‘Wet wipes ban needed’ to combat storm water overflows, raw sewage discharges
Wipes clog up treatment systems and make them less efficient, says Coastwatch
Ireland’s recurring problem of raw sewage and storm water flowing into seas, rivers and estuaries requires immediate measures, including a wet wipes ban, according to the director of Coastwatch.
Commenting on the latest Environmental Protection Agency report on urban wastewater, Karin Dubsky said that apart from the obvious need for more sewage treatment capacity, a range of easily implementable actions were urgently needed in the meantime – including a ban on wet wipes, which the Government had committed to.
She said she favoured a ban on wet wipes, though an eco-tax would also help restrict their use and reduce improper disposal – the scale of which was evident in the environmental group’s recent national survey of coastlines.
The main problem was wet wipes were clogging up sewage treatment systems – which meant they systems were less efficient, she said. This in turn was leading to increased build-up in storm water tanks, and leading to overflows and increased raw sewage discharges.
Ms Dubsky said she favoured the ban, but a “pilot tax” could be immediately imposed in the same way the plastic bag tax was introduced. Wet wipes contained plastic that was being recirculated in marine environments, she added.
There should be prompt public warning when there is a storm water overflow – possibly on local radio or on beaches.ie as that already has maps, was easily accessed on mobile phone and had a good following, she said.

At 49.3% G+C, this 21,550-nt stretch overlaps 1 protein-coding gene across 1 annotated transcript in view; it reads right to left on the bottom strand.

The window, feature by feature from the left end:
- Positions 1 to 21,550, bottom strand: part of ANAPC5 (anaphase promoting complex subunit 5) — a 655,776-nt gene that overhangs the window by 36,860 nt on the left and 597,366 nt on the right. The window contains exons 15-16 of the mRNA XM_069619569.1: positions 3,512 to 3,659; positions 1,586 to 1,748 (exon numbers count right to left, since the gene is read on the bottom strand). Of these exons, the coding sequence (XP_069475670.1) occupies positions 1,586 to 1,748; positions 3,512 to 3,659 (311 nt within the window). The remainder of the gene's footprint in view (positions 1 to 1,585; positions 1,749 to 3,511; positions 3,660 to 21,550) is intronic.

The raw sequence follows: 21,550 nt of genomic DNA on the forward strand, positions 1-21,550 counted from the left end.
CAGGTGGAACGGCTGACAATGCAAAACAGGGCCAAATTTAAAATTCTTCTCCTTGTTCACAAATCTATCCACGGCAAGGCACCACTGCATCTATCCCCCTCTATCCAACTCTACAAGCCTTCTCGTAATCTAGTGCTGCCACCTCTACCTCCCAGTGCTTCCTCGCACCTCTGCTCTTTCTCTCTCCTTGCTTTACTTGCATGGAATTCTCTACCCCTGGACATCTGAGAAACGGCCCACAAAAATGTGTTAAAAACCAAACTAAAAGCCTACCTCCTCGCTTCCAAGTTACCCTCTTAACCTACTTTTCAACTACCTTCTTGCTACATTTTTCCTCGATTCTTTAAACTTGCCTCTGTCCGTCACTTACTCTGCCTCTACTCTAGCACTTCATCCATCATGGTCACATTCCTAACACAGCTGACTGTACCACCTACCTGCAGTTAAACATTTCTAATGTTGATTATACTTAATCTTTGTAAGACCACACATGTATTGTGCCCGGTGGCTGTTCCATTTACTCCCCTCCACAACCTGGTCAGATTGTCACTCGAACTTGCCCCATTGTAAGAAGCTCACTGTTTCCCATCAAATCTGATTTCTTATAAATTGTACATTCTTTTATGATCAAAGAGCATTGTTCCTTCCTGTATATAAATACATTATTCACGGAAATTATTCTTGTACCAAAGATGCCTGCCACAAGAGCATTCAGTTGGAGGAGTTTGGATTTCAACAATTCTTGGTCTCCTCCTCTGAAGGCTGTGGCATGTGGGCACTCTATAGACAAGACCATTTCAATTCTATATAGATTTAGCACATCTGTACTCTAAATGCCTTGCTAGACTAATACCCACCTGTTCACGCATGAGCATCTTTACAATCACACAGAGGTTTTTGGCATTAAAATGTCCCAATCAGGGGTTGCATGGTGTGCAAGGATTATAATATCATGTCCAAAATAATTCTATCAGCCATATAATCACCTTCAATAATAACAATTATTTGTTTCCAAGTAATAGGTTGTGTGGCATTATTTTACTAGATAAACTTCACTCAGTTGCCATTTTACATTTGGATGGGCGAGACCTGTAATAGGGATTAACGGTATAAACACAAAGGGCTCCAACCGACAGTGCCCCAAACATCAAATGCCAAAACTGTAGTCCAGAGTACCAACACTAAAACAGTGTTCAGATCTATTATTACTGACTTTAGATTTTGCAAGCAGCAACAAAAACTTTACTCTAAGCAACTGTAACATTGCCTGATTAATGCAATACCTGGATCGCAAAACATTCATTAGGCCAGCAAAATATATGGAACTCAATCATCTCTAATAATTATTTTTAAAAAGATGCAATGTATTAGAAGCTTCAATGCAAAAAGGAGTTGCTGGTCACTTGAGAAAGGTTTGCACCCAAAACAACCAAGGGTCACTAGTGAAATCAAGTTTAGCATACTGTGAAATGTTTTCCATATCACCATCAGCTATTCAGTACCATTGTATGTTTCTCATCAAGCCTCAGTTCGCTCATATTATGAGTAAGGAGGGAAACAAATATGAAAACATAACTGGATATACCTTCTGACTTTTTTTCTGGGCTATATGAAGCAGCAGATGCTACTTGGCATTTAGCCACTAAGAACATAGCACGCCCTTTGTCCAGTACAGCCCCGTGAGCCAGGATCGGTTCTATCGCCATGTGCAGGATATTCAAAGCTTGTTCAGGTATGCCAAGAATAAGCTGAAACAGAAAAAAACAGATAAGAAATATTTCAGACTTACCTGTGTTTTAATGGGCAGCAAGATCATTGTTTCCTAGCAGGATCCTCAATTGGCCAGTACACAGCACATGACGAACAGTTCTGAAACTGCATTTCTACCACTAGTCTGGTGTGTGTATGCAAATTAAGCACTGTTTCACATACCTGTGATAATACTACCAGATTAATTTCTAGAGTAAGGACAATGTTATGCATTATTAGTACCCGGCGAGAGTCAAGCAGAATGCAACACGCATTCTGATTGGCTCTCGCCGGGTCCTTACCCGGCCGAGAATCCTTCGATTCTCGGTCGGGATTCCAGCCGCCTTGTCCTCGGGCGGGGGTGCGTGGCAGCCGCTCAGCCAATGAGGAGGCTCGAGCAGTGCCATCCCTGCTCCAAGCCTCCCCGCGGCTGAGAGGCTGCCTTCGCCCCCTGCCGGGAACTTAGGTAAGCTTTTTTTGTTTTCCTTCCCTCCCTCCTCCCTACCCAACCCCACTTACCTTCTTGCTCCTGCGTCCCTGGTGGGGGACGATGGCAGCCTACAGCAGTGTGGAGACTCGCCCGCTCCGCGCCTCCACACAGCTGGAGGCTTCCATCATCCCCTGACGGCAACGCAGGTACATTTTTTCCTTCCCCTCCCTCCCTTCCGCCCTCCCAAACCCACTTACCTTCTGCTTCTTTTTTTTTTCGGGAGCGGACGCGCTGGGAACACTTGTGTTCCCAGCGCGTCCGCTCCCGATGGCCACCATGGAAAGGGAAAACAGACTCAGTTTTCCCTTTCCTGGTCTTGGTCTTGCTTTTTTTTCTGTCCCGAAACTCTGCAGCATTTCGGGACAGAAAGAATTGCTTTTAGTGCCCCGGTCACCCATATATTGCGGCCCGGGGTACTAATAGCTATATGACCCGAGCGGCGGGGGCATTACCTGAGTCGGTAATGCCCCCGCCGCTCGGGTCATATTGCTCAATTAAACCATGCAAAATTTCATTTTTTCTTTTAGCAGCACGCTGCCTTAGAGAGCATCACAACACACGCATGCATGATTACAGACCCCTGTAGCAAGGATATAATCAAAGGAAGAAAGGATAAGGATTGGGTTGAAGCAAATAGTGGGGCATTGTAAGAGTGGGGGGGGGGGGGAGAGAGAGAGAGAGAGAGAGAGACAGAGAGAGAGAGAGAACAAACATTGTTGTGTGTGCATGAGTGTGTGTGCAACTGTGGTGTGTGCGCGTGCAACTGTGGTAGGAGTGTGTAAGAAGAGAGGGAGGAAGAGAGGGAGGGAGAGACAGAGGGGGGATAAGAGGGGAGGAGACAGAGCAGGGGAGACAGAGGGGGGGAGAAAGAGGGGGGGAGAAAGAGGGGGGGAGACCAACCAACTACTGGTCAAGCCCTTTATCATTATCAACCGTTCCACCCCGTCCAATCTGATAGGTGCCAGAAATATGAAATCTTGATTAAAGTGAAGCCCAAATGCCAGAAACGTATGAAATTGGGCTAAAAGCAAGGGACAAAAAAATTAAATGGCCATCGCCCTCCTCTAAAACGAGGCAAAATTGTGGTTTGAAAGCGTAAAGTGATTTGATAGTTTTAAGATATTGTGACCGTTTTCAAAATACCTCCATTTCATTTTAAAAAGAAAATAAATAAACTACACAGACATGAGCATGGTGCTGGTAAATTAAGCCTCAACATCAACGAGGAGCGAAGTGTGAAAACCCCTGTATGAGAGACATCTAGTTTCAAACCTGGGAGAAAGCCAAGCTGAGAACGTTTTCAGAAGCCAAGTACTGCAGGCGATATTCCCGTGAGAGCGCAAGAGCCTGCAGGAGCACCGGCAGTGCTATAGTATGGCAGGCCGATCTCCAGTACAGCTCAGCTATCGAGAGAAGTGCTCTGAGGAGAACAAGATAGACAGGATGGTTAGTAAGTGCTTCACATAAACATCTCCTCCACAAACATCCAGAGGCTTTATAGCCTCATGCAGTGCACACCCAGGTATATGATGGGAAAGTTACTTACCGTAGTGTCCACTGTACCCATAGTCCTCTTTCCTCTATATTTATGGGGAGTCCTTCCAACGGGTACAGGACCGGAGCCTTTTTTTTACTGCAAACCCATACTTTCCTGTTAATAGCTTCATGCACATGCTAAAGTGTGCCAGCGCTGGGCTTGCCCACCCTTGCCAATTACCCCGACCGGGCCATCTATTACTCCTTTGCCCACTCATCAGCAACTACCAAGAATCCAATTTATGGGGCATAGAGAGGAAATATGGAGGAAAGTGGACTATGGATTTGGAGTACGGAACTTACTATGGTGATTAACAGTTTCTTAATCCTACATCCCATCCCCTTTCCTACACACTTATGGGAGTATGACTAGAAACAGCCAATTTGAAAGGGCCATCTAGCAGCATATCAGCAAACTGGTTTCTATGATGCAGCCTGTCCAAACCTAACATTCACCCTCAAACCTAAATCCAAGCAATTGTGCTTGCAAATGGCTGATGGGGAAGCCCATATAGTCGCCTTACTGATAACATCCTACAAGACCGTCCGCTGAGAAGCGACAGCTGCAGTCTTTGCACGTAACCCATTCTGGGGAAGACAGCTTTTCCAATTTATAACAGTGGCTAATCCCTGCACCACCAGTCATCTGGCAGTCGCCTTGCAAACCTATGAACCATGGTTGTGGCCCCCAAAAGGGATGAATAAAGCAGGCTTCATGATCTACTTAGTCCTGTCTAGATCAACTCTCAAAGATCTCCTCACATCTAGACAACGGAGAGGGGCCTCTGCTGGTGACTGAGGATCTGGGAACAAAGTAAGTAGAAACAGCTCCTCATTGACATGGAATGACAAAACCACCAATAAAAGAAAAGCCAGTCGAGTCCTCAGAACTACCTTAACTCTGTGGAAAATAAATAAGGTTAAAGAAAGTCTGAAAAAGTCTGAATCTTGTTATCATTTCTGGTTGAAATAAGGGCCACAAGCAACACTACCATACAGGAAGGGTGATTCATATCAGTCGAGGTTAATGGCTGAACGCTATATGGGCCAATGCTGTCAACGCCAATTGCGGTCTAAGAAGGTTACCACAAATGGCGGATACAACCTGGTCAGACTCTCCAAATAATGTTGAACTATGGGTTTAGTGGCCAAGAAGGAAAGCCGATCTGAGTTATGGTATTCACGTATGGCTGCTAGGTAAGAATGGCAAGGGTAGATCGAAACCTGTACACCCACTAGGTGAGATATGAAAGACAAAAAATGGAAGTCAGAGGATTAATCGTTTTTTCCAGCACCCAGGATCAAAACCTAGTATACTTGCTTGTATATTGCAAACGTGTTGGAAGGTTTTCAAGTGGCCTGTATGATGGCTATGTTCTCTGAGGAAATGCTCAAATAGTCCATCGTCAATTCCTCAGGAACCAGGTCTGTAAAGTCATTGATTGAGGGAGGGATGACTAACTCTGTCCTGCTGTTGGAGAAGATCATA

Broadcasting a warning to people would also make them realise “if you are not putting wet wipes into the system, there would be less of these incidents”.
It also would enable people to avoid particular areas, such as south Dublin Bay where there was a persisting problem, she said – rather than encountering raw sewage and wet wipes on the shoreline, which at this time of Covid-19 frequently includes potentially infectious material.
There was also a need to issue public warnings on bleach use, Ms Dubsky believed. “It is being advertised every day with no caution. Bleach use appears to have shot up during Covid. It compromises the sewage treatment capacity of treatment plants.”
The Sustainable Water Network (SWAN) called for immediate action from Government to dramatically improve Ireland’s wastewater infrastructure.
“The report highlights raw sewage from 35 towns and villages flows into our water every day and wastewater treatment in 19 urban areas fails to meet minimum legal standards. Sewage is the main source of pollution in 48 areas and is the primary reason these waters are unhealthy and failing mandatory standards under the EU Water Framework Directive,” it added.
EU law required these polluted areas be restored by 2021, yet Irish Water had no clear action plan for almost half of them – 23 out of 48, SWAN noted. Last year the European Court of Justice found Ireland was failing to meet obligations of the Urban Waste Water Treatment Directive, and the State was at risk of incurring significant fines if the situation is not remedied swiftly.
The network of 25 environmental organisations highlighted decades of under investment and lack of political will as the root cause of this failure to deliver a most basic public service vital for the protection of public health and the environment.
SWAN coordinator Sinéad O’Brien said: “The fact that raw sewage is still being discharged into our rivers, lakes and sea is completely unacceptable. Lack of effective wastewater treatment is damaging our water environment and posing a significant public health risk.”
Treating human waste adequately so it could be safely released to the environment was one of the most fundamental requirements of a modern state; “yet more than 25 years after this most basic obligation was enshrined in EU and Irish law, we are still failing to deliver it,” she added.